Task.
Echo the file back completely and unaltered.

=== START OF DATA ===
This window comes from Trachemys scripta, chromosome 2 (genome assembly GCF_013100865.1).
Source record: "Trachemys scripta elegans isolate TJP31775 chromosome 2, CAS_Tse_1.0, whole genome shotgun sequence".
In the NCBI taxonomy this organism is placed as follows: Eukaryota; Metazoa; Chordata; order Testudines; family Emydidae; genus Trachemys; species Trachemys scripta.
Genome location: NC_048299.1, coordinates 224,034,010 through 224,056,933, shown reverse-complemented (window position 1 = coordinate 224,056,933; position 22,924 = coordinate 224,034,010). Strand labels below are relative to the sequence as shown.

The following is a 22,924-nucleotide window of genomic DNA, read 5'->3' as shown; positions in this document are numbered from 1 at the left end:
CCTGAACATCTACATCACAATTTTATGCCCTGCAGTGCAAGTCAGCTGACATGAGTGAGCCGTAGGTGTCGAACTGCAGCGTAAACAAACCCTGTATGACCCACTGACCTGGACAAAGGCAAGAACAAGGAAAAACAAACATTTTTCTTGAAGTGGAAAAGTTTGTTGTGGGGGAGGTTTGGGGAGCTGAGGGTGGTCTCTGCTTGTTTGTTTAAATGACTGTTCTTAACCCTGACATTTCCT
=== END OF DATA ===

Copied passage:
This window comes from Trachemys scripta, chromosome 2 (genome assembly GCF_013100865.1).
Source record: "Trachemys scripta elegans isolate TJP31775 chromosome 2, CAS_Tse_1.0, whole genome shotgun sequence".
In the NCBI taxonomy this organism is placed as follows: Eukaryota; Metazoa; Chordata; order Testudines; family Emydidae; genus Trachemys; species Trachemys scripta.
Genome location: NC_048299.1, coordinates 224,034,010 through 224,056,933, shown reverse-complemented (window position 1 = coordinate 224,056,933; position 22,924 = coordinate 224,034,010). Strand labels below are relative to the sequence as shown.

The following is a 22,924-nucleotide window of genomic DNA, read 5'->3' as shown; positions in this document are numbered from 1 at the left end:
CCTGAACATCTACATCACAATTTTATGCCCTGCAGTGCAAGTCAGCTGACATGAGTGAGCCGTAGGTGTCGAACTGCAGCGTAAACAAACCCTGTATGACCCACTGACCTGGACAAAGGCAAGAACAAGGAAAAACAAACATTTTTCTTGAAGTGGAAAAGTTTGTTGTGGGGGAGGTTTGGGGAGCTGAGGGTGGTCTCTGCTTGTTTGTTTAAATGACTGTTCTTAACCCTGACATTTCCT